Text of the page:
BXVI - Saint Peter's Basilica, 7 April 2007

Papa Benedetto's Homily at Mass in Pavia on the 3rd Sunday of Easter
"Orti Borromaici" Esplanade, Pavia, Italy - 22 April 2007- in English, French, German, Italian, Portuguese & Spanish

"Dear Brothers and Sisters,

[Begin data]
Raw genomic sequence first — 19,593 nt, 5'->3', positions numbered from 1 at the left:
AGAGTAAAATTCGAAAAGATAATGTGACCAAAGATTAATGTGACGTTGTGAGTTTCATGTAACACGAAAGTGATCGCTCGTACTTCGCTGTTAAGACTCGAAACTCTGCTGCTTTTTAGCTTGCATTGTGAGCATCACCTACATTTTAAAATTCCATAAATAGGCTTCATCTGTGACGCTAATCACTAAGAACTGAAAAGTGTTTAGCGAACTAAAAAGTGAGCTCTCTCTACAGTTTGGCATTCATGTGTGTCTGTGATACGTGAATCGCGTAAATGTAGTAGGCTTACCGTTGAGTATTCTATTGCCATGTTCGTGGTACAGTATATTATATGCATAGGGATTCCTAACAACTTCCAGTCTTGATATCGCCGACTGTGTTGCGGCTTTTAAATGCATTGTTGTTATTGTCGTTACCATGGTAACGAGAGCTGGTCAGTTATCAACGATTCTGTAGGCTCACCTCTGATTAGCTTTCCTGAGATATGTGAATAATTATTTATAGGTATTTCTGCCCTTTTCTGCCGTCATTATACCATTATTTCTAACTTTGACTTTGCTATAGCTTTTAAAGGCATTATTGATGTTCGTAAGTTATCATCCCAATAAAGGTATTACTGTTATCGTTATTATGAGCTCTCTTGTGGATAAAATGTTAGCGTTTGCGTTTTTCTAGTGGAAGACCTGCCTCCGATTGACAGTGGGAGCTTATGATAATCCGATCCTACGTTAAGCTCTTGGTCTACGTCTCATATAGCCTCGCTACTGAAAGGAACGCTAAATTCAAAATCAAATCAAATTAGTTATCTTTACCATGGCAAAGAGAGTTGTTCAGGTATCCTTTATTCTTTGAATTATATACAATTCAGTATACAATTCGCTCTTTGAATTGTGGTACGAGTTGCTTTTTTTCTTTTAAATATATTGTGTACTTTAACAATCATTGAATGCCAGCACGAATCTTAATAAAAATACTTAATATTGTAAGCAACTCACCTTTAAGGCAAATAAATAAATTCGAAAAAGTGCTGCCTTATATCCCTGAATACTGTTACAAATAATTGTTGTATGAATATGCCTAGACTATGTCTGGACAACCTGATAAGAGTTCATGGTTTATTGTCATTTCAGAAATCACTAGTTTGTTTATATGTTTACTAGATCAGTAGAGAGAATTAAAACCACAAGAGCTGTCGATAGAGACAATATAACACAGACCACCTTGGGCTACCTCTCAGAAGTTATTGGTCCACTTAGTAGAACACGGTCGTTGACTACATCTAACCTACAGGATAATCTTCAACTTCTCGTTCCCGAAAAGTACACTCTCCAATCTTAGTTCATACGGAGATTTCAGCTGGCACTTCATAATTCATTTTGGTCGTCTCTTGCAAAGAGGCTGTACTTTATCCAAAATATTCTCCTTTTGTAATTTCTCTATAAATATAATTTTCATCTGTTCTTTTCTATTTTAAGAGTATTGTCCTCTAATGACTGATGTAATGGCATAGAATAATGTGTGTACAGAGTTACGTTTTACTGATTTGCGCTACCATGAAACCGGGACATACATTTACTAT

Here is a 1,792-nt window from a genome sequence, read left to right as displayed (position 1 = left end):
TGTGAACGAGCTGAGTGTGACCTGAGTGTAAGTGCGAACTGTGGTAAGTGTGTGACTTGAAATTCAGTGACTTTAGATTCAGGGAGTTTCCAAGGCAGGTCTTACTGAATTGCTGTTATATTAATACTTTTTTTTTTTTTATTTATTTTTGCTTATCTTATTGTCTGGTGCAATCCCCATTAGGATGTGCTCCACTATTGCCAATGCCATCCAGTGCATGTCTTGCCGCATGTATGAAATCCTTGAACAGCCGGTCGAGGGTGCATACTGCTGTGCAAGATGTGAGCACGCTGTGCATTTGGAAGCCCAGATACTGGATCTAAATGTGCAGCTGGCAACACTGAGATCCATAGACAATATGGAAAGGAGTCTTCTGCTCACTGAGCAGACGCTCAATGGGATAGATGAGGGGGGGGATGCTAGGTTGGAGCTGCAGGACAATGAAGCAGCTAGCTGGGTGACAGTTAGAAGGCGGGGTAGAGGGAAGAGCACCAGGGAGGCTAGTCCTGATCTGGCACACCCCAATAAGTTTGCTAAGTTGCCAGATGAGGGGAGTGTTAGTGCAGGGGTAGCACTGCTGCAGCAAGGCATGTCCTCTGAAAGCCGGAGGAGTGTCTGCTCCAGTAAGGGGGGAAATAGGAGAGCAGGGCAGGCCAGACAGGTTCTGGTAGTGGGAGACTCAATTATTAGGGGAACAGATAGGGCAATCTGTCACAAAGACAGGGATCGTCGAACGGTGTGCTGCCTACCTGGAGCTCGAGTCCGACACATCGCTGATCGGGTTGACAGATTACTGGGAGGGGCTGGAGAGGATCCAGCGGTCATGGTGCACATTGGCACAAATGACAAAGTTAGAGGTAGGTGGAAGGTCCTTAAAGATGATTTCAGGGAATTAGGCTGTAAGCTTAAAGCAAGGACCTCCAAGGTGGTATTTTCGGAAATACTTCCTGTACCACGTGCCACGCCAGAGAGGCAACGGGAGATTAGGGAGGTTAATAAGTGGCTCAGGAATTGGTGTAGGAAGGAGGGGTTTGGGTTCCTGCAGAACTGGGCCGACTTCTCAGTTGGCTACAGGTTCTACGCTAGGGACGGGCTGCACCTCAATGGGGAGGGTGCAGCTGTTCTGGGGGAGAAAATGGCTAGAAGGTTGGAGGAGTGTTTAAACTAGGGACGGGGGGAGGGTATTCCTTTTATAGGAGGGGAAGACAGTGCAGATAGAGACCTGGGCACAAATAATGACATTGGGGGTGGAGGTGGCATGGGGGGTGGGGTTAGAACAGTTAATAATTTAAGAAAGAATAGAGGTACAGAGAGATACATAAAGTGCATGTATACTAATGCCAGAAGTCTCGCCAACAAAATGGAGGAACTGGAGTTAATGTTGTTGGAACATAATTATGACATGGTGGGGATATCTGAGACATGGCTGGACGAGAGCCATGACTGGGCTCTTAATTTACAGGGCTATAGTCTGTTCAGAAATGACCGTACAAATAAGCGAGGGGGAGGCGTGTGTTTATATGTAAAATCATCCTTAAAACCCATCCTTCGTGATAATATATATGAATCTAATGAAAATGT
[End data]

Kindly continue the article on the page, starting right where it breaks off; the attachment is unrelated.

Yesterday afternoon, I met the diocesan Community of Vigevano and the heart of my pastoral visit was the Eucharistic concelebration in Piazza Ducale; today, I have the joy of visiting your Diocese and a culminating moment of our encounter is also here at Holy Mass. I greet with affection my Brothers who are concelebrating with me: Cardinal Dionigi Tettamanzi, Archbishop of Milan, Bishop Giovanni Giudici, Pastor of your Diocese, Bishop emeritus Giovanni Volta, the retired Pastor, and the other Prelates of Lombardy. I am grateful to the Government Representatives and local Administrations for their presence. I address my cordial greeting to the priests, deacons, Religious, leaders of lay associations, the young people, the sick and all the faithful, and I extend my thoughts to the entire population of this ancient and noble City, and of the Diocese.